What is a Cervical Disc Prolapse?
Spinal discs act as shock absorbers between vertebrae to which they are bonded. A cervical disc prolapse, also known as a ‘herniated’ or ‘slipped’ disc, is a condition where a fragment of soft central disc material squeezes out under pressure through a tear in the disc capsule. The prolapse fragment may compress an adjacent nerve root or rarely, the spinal cord (Fig.1).
What are the symptoms?
A cervical disc prolapse compressing a nerve usually causes sudden or gradual neck pain and stiffness followed by severe pain radiating into the arm, forearm, hand or fingers (brachialgia). This may be associated with numbness, tingling or weakness in the same area. Activities or certain neck movements worsen the pain. If the disc prolapse also compresses the spinal cord, patients may experience leg weakness, poor balance and/or bladder and bowel problems.
What investigations are required?
A suspected disc prolapse is confirmed with a spinal Magnetic Resonance Imaging (MRI) scan which shows spinal structures in great detail. X-rays are not useful for this condition and involve unnecessary exposure to radiation.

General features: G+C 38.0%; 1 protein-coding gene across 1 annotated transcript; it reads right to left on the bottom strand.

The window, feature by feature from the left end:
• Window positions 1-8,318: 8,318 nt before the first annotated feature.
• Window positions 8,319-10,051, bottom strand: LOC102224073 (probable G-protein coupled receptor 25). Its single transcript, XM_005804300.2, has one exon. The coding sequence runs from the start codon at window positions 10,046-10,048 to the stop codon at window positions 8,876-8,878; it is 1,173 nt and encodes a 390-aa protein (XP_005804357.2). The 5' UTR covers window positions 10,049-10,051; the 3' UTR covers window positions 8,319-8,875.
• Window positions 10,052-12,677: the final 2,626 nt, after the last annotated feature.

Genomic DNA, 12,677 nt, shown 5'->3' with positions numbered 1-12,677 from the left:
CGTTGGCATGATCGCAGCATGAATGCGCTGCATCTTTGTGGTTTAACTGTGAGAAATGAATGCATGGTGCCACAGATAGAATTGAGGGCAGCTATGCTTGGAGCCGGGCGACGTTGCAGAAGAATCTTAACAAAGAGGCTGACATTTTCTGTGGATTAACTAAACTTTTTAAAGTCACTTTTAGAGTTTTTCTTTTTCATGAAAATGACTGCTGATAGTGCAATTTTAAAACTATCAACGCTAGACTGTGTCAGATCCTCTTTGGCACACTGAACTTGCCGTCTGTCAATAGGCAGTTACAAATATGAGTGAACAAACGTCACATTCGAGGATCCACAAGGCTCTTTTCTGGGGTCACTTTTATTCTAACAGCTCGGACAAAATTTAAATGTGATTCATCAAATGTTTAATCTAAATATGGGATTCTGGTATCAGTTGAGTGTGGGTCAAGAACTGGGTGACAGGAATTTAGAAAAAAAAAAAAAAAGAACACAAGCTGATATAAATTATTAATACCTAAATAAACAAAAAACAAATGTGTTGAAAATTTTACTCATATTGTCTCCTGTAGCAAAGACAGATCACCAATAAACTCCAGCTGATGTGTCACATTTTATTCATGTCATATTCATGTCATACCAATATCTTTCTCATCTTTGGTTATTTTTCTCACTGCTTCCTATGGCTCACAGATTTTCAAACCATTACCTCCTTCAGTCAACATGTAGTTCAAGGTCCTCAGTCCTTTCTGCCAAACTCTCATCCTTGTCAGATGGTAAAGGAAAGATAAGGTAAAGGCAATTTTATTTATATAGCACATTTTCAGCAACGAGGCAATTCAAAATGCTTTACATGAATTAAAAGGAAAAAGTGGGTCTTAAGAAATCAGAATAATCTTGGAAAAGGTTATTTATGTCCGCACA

What are the treatment options and prognosis?
Most patients will improve with conservative treatment including reduced activity and pain medication. Gentle neck traction physiotherapy may also help relieve the pain for short periods. These simple measures can lead to a full recovery in up to 80% of patients within four to six weeks. Forceful spinal manipulation techniques should be avoided as this has the potential to aggravate or damage the compressed nerve root or spinal cord.
There are several situations where your doctor or spine therapist may recommend an appointment with a consultant spinal surgeon for further advice:
- Failure to improve after four to six weeks of conservative treatment
- Intolerable, disabling or worsening pain
- Arm or hand muscle weakness
- Bladder or bowel problems
- Difficulty with walking and poor balance
Depending on the severity of the symptoms, the surgeon may advise a steroid nerve block or an operation. The aim of surgery is to remove the disc prolapse through a minimally invasive ‘open’ operation to relieve the pain and restore arm function. The procedure recommended by your surgeon will depend on several factors including the size and location of the prolapse, the presence of spinal cord compression, the overall condition of the spine on the MRI scan, and also the surgeon’s experience and preference.
There are two main types of operation for a cervical disc prolapse. The surgeon may either recommend a Cervical Foraminotomy operation, which is performed through the back of the neck, or an Anterior Cervical Discectomy Fusion performed through a small incision at the front of the neck.